Marco Rubio refuses to ‘concede’ the Constitutional case on gay ‘marriage’ (video)
WASHINGTON, D.C., December 15, 2015 (LifeSiteNews) – The Constitution does not need to be amended on the issue of marriage, because nothing in the Constitution requires that marriage be redefined, Sen. Marco Rubio told "Meet the Press" on Sunday. The justices he would appoint to the Supreme Court would understand that and vote accordingly, he said.
Rubio, who has gained in recent presidential polls, says that he does not believe the Obergefell v. Hodges decision is "settled law. Any future Supreme Court can change it."
"I will appoint Supreme Court justices that will interpret the Constitution as originally constructed," the Florida senator told NBC's Chuck Todd.
The left-wing website ThinkProgress responded, "Rubio is saying that he will appoint new justices who do not intend to respect the Obergefell decision."
The next president could appoint numerous justices. Four Supreme Court justices are over the age of 75: Ruth Bader Ginsburg, Antonin Scalia, Anthony Kennedy, and Stephen Breyer.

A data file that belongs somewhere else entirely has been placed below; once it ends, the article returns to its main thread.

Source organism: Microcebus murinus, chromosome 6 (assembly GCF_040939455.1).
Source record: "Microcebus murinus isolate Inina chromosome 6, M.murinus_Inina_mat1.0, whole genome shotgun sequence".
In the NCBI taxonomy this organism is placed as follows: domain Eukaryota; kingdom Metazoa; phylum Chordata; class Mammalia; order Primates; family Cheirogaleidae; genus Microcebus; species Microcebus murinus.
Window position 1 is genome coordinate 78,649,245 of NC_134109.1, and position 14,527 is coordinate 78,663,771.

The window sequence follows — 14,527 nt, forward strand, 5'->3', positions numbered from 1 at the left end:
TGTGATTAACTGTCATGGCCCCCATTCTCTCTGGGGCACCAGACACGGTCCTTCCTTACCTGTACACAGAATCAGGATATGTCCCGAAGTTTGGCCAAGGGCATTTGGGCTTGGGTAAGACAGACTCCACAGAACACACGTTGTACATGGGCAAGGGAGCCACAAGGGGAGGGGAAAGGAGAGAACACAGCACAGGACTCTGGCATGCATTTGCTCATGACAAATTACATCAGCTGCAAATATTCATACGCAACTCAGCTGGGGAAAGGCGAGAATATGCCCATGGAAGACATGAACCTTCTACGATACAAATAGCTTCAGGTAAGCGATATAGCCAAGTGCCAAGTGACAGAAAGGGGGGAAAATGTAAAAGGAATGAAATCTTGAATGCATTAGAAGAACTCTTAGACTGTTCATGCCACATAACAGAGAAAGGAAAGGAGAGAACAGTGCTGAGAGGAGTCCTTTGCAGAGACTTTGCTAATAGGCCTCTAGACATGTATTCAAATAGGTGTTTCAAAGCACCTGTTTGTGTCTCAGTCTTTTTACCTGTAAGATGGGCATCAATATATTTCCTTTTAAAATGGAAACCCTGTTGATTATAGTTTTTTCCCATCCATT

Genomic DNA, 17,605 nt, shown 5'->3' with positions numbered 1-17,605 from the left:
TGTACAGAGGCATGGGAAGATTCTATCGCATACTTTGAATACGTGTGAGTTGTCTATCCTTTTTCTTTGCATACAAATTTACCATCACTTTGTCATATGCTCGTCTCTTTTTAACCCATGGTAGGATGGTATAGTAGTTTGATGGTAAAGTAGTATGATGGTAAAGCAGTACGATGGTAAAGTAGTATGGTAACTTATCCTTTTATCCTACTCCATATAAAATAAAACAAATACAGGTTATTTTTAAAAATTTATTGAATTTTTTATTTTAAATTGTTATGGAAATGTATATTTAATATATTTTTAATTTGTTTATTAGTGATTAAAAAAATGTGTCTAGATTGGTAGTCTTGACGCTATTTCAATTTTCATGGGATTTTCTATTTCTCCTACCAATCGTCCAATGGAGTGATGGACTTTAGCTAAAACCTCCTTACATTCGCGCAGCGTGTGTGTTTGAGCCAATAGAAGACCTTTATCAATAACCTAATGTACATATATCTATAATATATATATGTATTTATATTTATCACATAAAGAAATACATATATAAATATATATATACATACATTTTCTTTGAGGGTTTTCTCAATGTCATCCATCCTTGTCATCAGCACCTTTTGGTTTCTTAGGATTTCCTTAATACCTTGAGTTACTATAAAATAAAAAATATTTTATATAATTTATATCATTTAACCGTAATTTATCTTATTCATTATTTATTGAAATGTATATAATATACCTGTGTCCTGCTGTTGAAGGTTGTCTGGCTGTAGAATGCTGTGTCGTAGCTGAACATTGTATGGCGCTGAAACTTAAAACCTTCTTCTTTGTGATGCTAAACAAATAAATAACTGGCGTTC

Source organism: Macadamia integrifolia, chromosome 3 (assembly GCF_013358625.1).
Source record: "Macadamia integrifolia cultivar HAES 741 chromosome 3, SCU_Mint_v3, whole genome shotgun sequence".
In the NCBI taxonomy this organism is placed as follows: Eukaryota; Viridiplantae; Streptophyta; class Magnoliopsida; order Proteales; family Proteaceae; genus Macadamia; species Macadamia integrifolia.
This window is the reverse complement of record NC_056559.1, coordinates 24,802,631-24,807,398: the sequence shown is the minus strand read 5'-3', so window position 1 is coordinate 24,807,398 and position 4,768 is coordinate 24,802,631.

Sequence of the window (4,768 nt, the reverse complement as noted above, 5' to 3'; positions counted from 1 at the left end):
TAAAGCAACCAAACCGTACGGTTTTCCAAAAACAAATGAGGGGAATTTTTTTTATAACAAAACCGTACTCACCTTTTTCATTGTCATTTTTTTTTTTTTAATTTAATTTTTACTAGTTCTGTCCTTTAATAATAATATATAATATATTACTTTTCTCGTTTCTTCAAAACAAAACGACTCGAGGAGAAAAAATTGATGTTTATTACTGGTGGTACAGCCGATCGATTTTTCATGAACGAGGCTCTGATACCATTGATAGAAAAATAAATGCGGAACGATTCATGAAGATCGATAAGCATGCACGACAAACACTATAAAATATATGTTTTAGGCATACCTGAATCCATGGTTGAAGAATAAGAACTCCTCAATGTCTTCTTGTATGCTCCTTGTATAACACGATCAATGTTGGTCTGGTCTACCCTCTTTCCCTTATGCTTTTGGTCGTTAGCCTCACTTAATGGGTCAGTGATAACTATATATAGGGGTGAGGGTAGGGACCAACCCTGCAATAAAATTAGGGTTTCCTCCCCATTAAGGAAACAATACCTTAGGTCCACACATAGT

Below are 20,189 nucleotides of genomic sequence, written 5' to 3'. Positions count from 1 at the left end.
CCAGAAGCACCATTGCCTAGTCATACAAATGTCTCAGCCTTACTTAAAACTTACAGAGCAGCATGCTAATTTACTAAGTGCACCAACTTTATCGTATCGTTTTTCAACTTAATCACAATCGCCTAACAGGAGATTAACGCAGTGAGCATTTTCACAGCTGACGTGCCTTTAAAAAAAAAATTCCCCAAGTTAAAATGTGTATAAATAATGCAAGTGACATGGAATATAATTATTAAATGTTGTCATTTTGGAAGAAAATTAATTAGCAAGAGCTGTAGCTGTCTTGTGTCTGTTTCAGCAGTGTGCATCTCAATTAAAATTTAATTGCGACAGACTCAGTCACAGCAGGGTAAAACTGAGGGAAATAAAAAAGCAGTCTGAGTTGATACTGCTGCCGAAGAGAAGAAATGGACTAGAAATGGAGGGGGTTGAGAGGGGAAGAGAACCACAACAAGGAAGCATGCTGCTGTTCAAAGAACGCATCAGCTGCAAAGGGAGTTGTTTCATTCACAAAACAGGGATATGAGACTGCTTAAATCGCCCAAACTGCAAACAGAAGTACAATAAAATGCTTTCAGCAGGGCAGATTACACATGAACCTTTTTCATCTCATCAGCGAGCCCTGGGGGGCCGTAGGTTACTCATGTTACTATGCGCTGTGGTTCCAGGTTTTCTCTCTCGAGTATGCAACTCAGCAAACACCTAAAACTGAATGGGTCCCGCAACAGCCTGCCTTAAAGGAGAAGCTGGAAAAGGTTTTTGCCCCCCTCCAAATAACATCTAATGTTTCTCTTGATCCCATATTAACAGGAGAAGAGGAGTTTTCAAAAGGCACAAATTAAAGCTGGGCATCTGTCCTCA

Rubio balked at a constitutional amendment defining marriage as the union of one man and one woman, a move favored by Rick Santorum, or another amendment leaving the matters to the states, supported by Ted Cruz.
"That would be conceding that the current Constitution is somehow wrong and needs to be fixed. I don't think the current Constitution gives the federal government the power to regulate marriage," Rubio said.
"If you want to change the definition of marriage, which is what this argument is about - It's not about discrimination. It is about the definition of a very specific, traditional, and age-old institution, that definitional change - if you want to change it, you have a right to petition your state legislature and your elected representatives to do it."
Rubio said it "is wrong that the Supreme Court has found this hidden constitutional right" after 200 years of jurisprudence, and "basically overturn the will of voters in Florida" and numerous other states.